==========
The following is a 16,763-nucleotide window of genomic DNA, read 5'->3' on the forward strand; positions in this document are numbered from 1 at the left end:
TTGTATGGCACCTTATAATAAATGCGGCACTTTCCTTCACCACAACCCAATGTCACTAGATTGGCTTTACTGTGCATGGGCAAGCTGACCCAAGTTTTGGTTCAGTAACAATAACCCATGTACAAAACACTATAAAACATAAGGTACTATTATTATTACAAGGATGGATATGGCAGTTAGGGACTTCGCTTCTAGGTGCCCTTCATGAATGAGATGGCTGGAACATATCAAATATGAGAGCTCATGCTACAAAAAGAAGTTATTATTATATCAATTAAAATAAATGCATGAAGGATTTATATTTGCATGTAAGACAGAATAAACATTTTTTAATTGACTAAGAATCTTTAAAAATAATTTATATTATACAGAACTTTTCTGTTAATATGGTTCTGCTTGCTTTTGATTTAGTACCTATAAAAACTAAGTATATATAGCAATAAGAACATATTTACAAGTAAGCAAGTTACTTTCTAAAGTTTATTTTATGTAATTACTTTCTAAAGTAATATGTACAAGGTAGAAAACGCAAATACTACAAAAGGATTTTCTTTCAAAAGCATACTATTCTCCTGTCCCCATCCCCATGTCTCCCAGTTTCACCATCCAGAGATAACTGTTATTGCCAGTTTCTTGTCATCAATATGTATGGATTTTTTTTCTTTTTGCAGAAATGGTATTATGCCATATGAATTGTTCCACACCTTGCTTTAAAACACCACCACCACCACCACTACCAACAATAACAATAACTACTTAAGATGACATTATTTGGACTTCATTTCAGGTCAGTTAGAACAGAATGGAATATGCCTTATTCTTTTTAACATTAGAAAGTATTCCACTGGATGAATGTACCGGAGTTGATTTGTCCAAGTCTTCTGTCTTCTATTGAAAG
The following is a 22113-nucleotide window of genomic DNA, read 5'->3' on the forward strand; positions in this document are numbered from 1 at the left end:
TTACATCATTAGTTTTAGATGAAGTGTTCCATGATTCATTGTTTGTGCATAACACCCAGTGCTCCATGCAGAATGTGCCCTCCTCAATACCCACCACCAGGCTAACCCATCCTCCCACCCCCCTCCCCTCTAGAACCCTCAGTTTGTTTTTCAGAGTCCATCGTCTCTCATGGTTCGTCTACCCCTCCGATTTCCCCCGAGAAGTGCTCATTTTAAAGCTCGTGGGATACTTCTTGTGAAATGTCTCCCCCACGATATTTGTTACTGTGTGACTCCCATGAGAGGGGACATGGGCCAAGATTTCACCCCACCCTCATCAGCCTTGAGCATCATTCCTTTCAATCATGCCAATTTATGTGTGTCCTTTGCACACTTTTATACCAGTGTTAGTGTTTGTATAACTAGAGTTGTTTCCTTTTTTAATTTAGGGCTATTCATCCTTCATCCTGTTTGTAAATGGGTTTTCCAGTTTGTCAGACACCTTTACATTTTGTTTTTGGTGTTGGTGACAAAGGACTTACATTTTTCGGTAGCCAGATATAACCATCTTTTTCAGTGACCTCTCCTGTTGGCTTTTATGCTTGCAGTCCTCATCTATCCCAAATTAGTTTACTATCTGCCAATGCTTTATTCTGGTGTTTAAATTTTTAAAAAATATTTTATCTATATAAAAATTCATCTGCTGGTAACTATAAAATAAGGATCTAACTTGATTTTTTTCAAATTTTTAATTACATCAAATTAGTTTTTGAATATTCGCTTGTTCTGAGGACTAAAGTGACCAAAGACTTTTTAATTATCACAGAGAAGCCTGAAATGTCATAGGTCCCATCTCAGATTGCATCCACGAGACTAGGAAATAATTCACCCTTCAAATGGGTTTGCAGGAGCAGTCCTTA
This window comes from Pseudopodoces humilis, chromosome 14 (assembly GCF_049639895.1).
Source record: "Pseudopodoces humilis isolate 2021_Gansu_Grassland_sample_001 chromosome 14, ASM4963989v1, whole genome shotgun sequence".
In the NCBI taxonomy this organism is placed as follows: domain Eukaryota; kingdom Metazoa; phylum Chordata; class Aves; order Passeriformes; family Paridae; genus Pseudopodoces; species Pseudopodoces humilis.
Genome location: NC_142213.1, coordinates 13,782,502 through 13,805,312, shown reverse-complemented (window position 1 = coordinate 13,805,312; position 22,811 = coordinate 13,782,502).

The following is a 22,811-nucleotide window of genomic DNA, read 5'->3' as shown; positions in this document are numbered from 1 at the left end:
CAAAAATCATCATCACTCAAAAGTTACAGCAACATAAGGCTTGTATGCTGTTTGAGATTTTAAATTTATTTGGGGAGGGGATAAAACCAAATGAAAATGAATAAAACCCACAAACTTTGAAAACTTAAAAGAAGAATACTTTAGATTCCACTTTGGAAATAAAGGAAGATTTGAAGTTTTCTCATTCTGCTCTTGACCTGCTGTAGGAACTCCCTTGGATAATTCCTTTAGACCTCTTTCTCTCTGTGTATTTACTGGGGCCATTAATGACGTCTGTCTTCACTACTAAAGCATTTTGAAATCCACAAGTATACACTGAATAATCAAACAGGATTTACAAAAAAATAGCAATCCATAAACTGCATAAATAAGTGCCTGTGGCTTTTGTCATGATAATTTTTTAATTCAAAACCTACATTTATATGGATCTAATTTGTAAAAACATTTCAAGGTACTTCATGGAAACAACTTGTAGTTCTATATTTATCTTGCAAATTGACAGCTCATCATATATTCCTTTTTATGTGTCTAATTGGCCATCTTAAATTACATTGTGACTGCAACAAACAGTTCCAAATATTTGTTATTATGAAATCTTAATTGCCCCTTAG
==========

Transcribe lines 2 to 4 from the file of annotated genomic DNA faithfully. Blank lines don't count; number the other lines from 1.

TTGTATGGCACCTTATAATAAATGCGGCACTTTCCTTCACCACAACCCAATGTCACTAGATTGGCTTTACTGTGCATGGGCAAGCTGACCCAAGTTTTGGTTCAGTAACAATAACCCATGTACAAAACACTATAAAACATAAGGTACTATTATTATTACAAGGATGGATATGGCAGTTAGGGACTTCGCTTCTAGGTGCCCTTCATGAATGAGATGGCTGGAACATATCAAATATGAGAGCTCATGCTACAAAAAGAAGTTATTATTATATCAATTAAAATAAATGCATGAAGGATTTATATTTGCATGTAAGACAGAATAAACATTTTTTAATTGACTAAGAATCTTTAAAAATAATTTATATTATACAGAACTTTTCTGTTAATATGGTTCTGCTTGCTTTTGATTTAGTACCTATAAAAACTAAGTATATATAGCAATAAGAACATATTTACAAGTAAGCAAGTTACTTTCTAAAGTTTATTTTATGTAATTACTTTCTAAAGTAATATGTACAAGGTAGAAAACGCAAATACTACAAAAGGATTTTCTTTCAAAAGCATACTATTCTCCTGTCCCCATCCCCATGTCTCCCAGTTTCACCATCCAGAGATAACTGTTATTGCCAGTTTCTTGTCATCAATATGTATGGATTTTTTTTCTTTTTGCAGAAATGGTATTATGCCATATGAATTGTTCCACACCTTGCTTTAAAACACCACCACCACCACCACTACCAACAATAACAATAACTACTTAAGATGACATTATTTGGACTTCATTTCAGGTCAGTTAGAACAGAATGGAATATGCCTTATTCTTTTTAACATTAGAAAGTATTCCACTGGATGAATGTACCGGAGTTGATTTGTCCAAGTCTTCTGTCTTCTATTGAAAG
The following is a 22113-nucleotide window of genomic DNA, read 5'->3' on the forward strand; positions in this document are numbered from 1 at the left end:
TTACATCATTAGTTTTAGATGAAGTGTTCCATGATTCATTGTTTGTGCATAACACCCAGTGCTCCATGCAGAATGTGCCCTCCTCAATACCCACCACCAGGCTAACCCATCCTCCCACCCCCCTCCCCTCTAGAACCCTCAGTTTGTTTTTCAGAGTCCATCGTCTCTCATGGTTCGTCTACCCCTCCGATTTCCCCCGAGAAGTGCTCATTTTAAAGCTCGTGGGATACTTCTTGTGAAATGTCTCCCCCACGATATTTGTTACTGTGTGACTCCCATGAGAGGGGACATGGGCCAAGATTTCACCCCACCCTCATCAGCCTTGAGCATCATTCCTTTCAATCATGCCAATTTATGTGTGTCCTTTGCACACTTTTATACCAGTGTTAGTGTTTGTATAACTAGAGTTGTTTCCTTTTTTAATTTAGGGCTATTCATCCTTCATCCTGTTTGTAAATGGGTTTTCCAGTTTGTCAGACACCTTTACATTTTGTTTTTGGTGTTGGTGACAAAGGACTTACATTTTTCGGTAGCCAGATATAACCATCTTTTTCAGTGACCTCTCCTGTTGGCTTTTATGCTTGCAGTCCTCATCTATCCCAAATTAGTTTACTATCTGCCAATGCTTTATTCTGGTGTTTAAATTTTTAAAAAATATTTTATCTATATAAAAATTCATCTGCTGGTAACTATAAAATAAGGATCTAACTTGATTTTTTTCAAATTTTTAATTACATCAAATTAGTTTTTGAATATTCGCTTGTTCTGAGGACTAAAGTGACCAAAGACTTTTTAATTATCACAGAGAAGCCTGAAATGTCATAGGTCCCATCTCAGATTGCATCCACGAGACTAGGAAATAATTCACCCTTCAAATGGGTTTGCAGGAGCAGTCCTTA